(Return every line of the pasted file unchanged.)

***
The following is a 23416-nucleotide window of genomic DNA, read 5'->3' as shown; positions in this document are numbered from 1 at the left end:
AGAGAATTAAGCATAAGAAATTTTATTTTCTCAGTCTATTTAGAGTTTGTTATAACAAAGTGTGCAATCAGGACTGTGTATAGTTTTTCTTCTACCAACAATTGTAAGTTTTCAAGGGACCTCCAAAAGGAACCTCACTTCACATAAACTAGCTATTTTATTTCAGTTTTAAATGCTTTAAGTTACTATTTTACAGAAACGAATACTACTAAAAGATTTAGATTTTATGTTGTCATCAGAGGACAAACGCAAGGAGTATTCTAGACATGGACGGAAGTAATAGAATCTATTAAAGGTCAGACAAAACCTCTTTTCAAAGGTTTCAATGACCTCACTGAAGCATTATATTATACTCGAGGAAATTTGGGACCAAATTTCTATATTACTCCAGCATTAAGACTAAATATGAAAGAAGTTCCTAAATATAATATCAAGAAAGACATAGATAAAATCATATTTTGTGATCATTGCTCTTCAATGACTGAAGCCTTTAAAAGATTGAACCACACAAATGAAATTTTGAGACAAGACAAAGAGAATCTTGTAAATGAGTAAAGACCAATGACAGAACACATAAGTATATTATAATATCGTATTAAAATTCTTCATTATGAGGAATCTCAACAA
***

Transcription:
The following is a 23416-nucleotide window of genomic DNA, read 5'->3' as shown; positions in this document are numbered from 1 at the left end:
AGAGAATTAAGCATAAGAAATTTTATTTTCTCAGTCTATTTAGAGTTTGTTATAACAAAGTGTGCAATCAGGACTGTGTATAGTTTTTCTTCTACCAACAATTGTAAGTTTTCAAGGGACCTCCAAAAGGAACCTCACTTCACATAAACTAGCTATTTTATTTCAGTTTTAAATGCTTTAAGTTACTATTTTACAGAAACGAATACTACTAAAAGATTTAGATTTTATGTTGTCATCAGAGGACAAACGCAAGGAGTATTCTAGACATGGACGGAAGTAATAGAATCTATTAAAGGTCAGACAAAACCTCTTTTCAAAGGTTTCAATGACCTCACTGAAGCATTATATTATACTCGAGGAAATTTGGGACCAAATTTCTATATTACTCCAGCATTAAGACTAAATATGAAAGAAGTTCCTAAATATAATATCAAGAAAGACATAGATAAAATCATATTTTGTGATCATTGCTCTTCAATGACTGAAGCCTTTAAAAGATTGAACCACACAAATGAAATTTTGAGACAAGACAAAGAGAATCTTGTAAATGAGTAAAGACCAATGACAGAACACATAAGTATATTATAATATCGTATTAAAATTCTTCATTATGAGGAATCTCAACAA